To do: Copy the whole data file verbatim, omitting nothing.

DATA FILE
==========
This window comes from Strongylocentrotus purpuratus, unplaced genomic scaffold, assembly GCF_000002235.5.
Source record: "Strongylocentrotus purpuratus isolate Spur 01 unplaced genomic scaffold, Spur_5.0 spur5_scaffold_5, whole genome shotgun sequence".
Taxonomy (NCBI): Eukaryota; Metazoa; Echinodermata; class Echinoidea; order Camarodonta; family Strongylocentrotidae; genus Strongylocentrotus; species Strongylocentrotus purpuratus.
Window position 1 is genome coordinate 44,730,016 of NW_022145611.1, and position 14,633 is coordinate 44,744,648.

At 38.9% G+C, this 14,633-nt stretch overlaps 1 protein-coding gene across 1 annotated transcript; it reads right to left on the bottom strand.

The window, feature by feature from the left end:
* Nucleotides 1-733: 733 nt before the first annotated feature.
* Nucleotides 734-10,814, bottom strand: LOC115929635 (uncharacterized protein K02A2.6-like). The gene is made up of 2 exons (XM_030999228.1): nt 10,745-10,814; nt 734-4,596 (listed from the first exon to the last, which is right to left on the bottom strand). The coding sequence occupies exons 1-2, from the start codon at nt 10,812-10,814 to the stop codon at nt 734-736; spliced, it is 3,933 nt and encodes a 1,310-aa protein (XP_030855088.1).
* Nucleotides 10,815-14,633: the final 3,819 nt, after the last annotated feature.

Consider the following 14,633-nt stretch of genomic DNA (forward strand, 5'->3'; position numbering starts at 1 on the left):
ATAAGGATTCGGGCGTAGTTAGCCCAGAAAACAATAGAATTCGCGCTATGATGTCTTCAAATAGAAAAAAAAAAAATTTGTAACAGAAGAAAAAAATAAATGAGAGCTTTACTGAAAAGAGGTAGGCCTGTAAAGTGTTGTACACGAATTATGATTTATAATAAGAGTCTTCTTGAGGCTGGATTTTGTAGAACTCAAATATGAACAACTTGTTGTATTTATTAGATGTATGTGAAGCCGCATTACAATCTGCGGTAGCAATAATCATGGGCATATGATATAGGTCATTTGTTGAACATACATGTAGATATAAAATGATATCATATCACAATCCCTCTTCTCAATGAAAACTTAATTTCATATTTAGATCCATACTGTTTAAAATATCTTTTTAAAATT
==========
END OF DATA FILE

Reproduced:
This window comes from Strongylocentrotus purpuratus, unplaced genomic scaffold, assembly GCF_000002235.5.
Source record: "Strongylocentrotus purpuratus isolate Spur 01 unplaced genomic scaffold, Spur_5.0 spur5_scaffold_5, whole genome shotgun sequence".
Taxonomy (NCBI): Eukaryota; Metazoa; Echinodermata; class Echinoidea; order Camarodonta; family Strongylocentrotidae; genus Strongylocentrotus; species Strongylocentrotus purpuratus.
Window position 1 is genome coordinate 44,730,016 of NW_022145611.1, and position 14,633 is coordinate 44,744,648.

At 38.9% G+C, this 14,633-nt stretch overlaps 1 protein-coding gene across 1 annotated transcript; it reads right to left on the bottom strand.

The window, feature by feature from the left end:
* Nucleotides 1-733: 733 nt before the first annotated feature.
* Nucleotides 734-10,814, bottom strand: LOC115929635 (uncharacterized protein K02A2.6-like). The gene is made up of 2 exons (XM_030999228.1): nt 10,745-10,814; nt 734-4,596 (listed from the first exon to the last, which is right to left on the bottom strand). The coding sequence occupies exons 1-2, from the start codon at nt 10,812-10,814 to the stop codon at nt 734-736; spliced, it is 3,933 nt and encodes a 1,310-aa protein (XP_030855088.1).
* Nucleotides 10,815-14,633: the final 3,819 nt, after the last annotated feature.

Consider the following 14,633-nt stretch of genomic DNA (forward strand, 5'->3'; position numbering starts at 1 on the left):
ATAAGGATTCGGGCGTAGTTAGCCCAGAAAACAATAGAATTCGCGCTATGATGTCTTCAAATAGAAAAAAAAAAAATTTGTAACAGAAGAAAAAAATAAATGAGAGCTTTACTGAAAAGAGGTAGGCCTGTAAAGTGTTGTACACGAATTATGATTTATAATAAGAGTCTTCTTGAGGCTGGATTTTGTAGAACTCAAATATGAACAACTTGTTGTATTTATTAGATGTATGTGAAGCCGCATTACAATCTGCGGTAGCAATAATCATGGGCATATGATATAGGTCATTTGTTGAACATACATGTAGATATAAAATGATATCATATCACAATCCCTCTTCTCAATGAAAACTTAATTTCATATTTAGATCCATACTGTTTAAAATATCTTTTTAAAATT